Crow’s Nest: Balancing Building and Maintenance
By Daniel Barringer, Preserve Manager.
I’m always giving thought to how we don’t want to build more infrastructure than we can maintain—boardwalks and bridges, benches, bird boxes, buildings and signage. It is tempting to add more, especially when there is an identified need, but we since we want to undergo continuous improvement, we don’t want to create something that will someday decline (and everything rots, rusts, or falls into ruin) that we can’t replace when the time comes.
Today, Luke DiBerardinis cleaned and did some maintenance on a kestrel box at Crow’s Nest. Several years ago Tom Kershner hung this box by climbing up this deaccessioned utility pole with spikes. Today, the time had come for some minor repairs. (Our newer boxes, designed by volunteer Jim Moffett, are mounted on poles that swing down for maintenance—but this utility pole was already there and well-sited for a kestrel box.) Since we were already borrowing the lift to do some building projects, Luke offered to drive it over to service the kestrel box.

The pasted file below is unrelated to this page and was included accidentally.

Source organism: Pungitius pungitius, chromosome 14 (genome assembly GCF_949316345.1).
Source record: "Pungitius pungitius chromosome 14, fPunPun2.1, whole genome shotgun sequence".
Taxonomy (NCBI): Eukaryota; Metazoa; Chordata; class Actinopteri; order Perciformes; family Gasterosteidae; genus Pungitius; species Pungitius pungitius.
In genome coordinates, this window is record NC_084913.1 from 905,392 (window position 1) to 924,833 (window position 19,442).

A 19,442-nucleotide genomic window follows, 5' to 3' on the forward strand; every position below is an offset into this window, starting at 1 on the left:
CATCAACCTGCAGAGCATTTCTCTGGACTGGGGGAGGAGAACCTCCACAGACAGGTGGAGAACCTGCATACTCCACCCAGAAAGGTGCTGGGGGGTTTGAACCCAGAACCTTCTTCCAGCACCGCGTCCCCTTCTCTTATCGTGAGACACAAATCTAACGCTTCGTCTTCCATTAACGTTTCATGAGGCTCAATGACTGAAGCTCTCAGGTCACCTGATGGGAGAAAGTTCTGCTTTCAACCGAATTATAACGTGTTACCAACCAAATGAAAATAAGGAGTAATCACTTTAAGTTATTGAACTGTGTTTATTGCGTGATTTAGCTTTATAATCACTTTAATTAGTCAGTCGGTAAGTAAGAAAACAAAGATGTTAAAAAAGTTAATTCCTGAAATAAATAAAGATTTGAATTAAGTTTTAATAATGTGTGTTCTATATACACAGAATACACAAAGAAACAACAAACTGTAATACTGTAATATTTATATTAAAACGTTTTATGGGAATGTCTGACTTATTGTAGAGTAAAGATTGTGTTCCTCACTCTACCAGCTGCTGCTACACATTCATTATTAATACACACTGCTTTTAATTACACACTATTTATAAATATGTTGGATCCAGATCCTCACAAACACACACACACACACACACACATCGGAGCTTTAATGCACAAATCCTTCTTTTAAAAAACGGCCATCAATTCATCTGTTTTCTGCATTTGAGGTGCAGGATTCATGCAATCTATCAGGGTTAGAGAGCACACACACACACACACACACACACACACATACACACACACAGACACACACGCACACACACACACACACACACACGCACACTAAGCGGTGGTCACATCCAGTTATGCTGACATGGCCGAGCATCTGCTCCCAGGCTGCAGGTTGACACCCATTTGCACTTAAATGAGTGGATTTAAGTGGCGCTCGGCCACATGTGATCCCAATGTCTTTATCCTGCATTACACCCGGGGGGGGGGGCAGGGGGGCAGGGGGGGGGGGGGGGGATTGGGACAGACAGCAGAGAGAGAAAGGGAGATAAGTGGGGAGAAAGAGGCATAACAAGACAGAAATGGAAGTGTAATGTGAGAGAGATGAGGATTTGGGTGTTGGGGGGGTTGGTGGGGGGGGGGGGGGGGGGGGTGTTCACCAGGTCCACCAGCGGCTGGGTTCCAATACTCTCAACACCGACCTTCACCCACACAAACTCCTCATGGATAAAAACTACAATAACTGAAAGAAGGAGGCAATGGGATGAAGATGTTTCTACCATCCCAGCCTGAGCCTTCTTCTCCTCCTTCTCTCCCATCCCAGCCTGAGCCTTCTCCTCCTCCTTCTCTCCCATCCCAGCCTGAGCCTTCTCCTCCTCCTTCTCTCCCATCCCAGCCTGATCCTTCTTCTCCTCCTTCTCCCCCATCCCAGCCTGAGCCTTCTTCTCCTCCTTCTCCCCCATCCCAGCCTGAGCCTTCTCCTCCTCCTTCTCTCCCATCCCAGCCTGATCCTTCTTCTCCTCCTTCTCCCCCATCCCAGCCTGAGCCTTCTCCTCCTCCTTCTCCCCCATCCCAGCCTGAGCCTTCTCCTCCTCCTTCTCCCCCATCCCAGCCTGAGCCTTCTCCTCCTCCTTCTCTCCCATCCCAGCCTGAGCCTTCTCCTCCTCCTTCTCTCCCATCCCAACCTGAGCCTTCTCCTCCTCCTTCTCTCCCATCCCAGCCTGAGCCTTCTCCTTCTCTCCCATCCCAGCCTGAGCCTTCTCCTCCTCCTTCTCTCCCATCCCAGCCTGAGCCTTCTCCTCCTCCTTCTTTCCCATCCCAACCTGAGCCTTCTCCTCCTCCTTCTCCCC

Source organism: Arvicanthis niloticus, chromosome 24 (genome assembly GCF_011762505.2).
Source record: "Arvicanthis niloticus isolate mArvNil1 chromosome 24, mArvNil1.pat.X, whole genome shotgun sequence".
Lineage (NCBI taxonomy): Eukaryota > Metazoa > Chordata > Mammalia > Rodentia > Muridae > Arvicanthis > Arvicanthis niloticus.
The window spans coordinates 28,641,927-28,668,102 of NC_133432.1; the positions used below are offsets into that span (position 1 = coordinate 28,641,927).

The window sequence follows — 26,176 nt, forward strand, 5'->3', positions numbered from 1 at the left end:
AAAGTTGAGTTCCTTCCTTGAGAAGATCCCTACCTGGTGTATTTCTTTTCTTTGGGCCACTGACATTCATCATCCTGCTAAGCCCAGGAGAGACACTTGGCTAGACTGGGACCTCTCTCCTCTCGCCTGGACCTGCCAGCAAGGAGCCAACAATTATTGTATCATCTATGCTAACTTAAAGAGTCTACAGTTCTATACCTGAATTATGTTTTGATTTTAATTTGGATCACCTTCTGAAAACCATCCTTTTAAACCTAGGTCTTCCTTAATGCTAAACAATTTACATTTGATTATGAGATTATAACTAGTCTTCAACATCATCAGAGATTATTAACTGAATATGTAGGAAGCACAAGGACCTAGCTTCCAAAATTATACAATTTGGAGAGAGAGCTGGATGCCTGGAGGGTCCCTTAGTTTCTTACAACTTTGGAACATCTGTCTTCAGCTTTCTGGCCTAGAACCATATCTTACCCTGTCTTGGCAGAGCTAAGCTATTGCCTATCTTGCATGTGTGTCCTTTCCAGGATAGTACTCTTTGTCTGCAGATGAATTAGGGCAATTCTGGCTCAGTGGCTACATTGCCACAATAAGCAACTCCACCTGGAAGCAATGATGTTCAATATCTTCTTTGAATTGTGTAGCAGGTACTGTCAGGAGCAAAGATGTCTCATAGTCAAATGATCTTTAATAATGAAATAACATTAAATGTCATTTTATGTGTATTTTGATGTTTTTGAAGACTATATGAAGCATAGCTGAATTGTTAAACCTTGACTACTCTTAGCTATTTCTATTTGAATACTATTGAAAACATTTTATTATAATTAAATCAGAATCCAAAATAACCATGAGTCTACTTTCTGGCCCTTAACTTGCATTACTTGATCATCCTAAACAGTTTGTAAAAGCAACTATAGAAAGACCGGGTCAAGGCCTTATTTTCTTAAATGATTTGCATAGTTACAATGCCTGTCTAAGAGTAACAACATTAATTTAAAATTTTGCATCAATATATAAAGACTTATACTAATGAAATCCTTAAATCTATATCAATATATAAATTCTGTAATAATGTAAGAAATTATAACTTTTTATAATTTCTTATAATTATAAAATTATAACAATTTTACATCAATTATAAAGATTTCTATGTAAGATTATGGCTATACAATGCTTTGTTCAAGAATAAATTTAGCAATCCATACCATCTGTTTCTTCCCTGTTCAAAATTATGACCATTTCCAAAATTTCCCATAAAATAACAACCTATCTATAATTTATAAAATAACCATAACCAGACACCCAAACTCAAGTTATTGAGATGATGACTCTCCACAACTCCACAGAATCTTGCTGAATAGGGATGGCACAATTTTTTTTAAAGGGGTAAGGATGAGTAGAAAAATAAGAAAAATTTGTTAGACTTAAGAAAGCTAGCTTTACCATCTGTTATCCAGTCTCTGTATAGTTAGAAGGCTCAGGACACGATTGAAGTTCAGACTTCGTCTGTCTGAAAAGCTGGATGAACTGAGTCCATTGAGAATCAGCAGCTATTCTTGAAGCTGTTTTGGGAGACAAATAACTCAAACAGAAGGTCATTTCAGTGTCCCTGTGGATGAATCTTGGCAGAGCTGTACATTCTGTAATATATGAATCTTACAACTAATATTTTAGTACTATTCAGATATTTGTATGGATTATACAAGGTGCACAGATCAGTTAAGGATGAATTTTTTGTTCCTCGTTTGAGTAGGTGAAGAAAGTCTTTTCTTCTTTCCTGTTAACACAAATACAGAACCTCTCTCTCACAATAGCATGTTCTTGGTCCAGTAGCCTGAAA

Another example on ongoing maintenance of infrastructure is replacing planks on the boardwalks. In 2000, the boardwalk leading to the Creek Trail was in good condition:
By 2008 there were several rotted planks selected for removal and replacement.
Five years later, in 2013, Aubrey Smith and intern Liz Pascale replaced some more planks on the same boardwalk. Just last year, Aubrey again replaced a few more of them.
You wouldn’t know on a typical visit that so much work had gone into keeping things looking the same. But it has, since time marches on.